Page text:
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Governors' Wind Energy Coalition

October 31, 2019

Top Story

Offshore wind gets a warning from its biggest developer

By William Mathis and Christian Wienberg, Bloomberg  •    •  Posted 2019-10-30 16:03:59

The world’s biggest developer of offshore wind farms issued a reality check to the industry, saying it has overestimated the amount of time its turbines are generating electricity. Copenhagen-based Ørsted A/S announced that offshore wind farms wouldn’t produce quite as much power as previously forecast. The adjustment could shave millions of dollars of revenue a year off each project. It’s also a warning to other developers who may have used similar analysis to estimate the economics of their projects. [ read more … ]

Wind Energy

Nebraska has bright renewable energy future, leaders say

By MATT OLBERDING, Lincoln Journal Star  •    •  Posted 2019-10-30 16:05:51

Hundreds of business executives, community leaders, landowners and others are attending the two-day event at the Cornhusker Marriott Hotel in Lincoln. The kickoff speaker for the conference was Amy Farrell, senior vice president of government and public affairs for the American Wind Energy Association. Nebraska for several years has lagged in wind power usage compared with potential, but that is changing. The state tied Rhode Island last year for the biggest year-over-year percentage gain in wind power capacity (39%) and ranked fifth for overall installation growth with more than 500 megawatts added last year. “You guys have a really, really excellent resource here,” Farrell said. [ read more … ]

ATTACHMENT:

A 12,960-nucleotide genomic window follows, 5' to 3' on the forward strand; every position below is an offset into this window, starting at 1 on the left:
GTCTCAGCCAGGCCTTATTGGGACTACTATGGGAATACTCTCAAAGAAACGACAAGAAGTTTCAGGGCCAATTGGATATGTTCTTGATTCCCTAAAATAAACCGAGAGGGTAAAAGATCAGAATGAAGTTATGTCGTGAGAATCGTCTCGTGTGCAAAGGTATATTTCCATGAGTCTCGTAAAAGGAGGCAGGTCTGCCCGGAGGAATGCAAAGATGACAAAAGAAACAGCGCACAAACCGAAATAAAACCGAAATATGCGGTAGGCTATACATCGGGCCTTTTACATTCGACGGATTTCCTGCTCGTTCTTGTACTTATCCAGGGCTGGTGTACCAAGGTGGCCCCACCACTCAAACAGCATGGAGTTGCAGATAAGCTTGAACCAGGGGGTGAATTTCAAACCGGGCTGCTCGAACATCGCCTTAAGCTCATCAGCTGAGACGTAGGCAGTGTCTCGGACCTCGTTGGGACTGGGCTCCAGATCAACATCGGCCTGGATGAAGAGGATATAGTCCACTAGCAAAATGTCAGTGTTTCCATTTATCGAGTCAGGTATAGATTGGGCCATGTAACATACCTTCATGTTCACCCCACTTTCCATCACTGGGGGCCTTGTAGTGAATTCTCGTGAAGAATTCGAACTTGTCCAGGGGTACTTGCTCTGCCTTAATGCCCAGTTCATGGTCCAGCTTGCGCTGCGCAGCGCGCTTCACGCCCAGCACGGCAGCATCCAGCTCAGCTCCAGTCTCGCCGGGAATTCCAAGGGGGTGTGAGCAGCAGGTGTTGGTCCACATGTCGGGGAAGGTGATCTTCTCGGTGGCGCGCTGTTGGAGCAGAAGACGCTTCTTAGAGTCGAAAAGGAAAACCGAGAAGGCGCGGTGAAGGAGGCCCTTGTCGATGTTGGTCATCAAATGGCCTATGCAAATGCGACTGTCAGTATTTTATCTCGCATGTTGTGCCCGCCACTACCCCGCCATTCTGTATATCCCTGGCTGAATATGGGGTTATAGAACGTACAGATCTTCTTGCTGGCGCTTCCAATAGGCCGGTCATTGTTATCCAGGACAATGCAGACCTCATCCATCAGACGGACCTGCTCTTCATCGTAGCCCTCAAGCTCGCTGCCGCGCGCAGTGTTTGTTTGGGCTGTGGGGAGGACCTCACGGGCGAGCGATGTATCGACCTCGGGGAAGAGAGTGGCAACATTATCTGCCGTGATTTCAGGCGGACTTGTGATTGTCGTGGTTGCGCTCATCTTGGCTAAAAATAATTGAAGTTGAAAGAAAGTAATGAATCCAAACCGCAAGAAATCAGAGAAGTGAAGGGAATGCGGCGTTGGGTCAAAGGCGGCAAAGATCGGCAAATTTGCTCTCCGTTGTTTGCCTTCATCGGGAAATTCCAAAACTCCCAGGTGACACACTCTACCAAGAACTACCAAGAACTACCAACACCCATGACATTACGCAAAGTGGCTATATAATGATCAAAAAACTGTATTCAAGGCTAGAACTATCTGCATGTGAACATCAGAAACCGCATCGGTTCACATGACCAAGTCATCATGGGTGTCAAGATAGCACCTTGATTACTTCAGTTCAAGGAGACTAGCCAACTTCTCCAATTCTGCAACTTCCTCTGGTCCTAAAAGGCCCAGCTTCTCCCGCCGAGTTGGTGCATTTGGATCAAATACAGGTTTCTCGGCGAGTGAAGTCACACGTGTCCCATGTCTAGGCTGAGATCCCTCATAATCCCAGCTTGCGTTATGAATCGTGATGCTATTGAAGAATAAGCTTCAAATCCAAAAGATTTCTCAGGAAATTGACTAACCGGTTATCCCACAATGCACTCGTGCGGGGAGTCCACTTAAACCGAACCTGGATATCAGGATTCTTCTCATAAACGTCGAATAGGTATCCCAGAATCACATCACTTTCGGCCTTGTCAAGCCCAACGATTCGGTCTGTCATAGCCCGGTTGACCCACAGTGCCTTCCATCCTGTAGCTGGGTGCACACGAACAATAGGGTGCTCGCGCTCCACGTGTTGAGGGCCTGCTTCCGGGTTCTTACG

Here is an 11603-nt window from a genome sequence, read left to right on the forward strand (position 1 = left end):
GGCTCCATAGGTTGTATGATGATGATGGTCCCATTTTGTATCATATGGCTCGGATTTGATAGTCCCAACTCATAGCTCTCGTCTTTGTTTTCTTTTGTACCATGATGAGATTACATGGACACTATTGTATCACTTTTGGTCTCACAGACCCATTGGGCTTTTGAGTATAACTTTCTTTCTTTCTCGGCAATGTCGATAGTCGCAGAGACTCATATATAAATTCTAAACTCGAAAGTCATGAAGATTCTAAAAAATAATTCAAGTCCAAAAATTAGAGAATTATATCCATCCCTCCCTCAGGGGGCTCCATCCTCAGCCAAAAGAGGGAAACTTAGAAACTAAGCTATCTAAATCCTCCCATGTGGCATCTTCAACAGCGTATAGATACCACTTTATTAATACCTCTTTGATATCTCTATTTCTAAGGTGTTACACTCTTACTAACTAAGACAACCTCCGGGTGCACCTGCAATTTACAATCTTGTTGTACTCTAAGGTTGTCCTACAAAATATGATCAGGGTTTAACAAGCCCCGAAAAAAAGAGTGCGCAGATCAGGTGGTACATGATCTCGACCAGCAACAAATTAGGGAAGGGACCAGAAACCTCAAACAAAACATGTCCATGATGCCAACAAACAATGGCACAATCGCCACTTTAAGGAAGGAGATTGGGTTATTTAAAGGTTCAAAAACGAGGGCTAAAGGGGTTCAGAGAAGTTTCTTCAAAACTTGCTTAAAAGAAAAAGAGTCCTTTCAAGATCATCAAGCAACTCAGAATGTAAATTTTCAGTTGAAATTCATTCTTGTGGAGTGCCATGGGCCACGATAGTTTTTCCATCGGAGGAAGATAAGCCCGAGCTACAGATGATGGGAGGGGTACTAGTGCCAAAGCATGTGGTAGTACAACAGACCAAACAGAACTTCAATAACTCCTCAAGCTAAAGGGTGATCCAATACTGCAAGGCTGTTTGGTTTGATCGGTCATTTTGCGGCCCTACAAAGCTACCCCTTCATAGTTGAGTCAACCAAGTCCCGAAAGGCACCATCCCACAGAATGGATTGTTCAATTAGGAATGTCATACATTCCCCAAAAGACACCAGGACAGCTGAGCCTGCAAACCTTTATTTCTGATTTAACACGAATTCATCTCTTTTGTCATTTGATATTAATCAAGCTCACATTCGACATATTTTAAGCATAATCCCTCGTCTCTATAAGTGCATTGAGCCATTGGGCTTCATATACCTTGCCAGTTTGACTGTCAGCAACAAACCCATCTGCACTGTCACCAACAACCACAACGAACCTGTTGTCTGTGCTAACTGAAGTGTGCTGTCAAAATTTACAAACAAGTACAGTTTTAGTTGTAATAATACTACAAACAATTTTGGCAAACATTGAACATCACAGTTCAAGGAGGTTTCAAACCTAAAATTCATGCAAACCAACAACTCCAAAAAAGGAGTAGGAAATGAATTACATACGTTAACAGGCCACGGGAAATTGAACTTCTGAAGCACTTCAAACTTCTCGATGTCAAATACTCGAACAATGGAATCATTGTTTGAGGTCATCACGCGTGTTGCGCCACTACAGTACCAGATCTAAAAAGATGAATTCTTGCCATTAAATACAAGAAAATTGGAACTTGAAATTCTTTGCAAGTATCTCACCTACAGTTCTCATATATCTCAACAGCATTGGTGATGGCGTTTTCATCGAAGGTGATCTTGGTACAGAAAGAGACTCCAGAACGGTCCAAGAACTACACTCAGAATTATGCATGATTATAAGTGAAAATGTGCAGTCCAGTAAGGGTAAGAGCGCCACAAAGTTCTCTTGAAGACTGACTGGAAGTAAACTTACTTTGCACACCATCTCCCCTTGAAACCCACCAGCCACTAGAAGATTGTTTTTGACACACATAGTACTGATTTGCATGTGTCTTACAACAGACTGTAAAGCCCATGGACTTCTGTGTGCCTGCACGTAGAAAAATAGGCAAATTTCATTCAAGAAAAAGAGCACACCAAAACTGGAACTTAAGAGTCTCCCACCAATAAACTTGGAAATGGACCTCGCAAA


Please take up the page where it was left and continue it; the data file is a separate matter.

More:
Military wants more rules for turbines near nuclear missiles

By James MacPherson, Associated Press  •    •  Posted 2019-10-30 16:05:33

The military wants North Dakota and four other states with nuclear missile arsenals to consider introducing new rules aimed at preventing conflicts between wind turbines and helicopters that provide security at launch facilities. Department of Defense and Air Force officials outlined their concerns in a letter before meeting yesterday with North Dakota lawmakers and regulatory officials. “Wind turbine development near launch facilities and missile alert facilities compromise the use of military helicopters to provide overhead security in sensitive locations,” the letter said. [ read more … ]

Car Rule

‘General Motors better wake up’ before China takes EV market, former California Gov. Brown tells Congress

By Catherine Morehouse, Utility Dive  •    •  Posted 2019-10-30 16:03:18

Former California Gov. Jerry Brown, D, defended his state’s fuel efficiency standards to the House Committee on Oversight and Government Reform Tuesday, following the decision by three major automakers to side with the Trump administration’s proposal to prevent states from creating more stringent standards than the federal government. “The California standard is the world standard … The Trump standard is a deviant standard, a minority standard and a standard that cannot stand,” he said. “One way or the other, Detroit will shape up, if only because in five years we’re going to be buying Chinese cars because Detroit is just producing gas-guzzlers that nobody wants. And that would be a tragedy.” [ read more … ]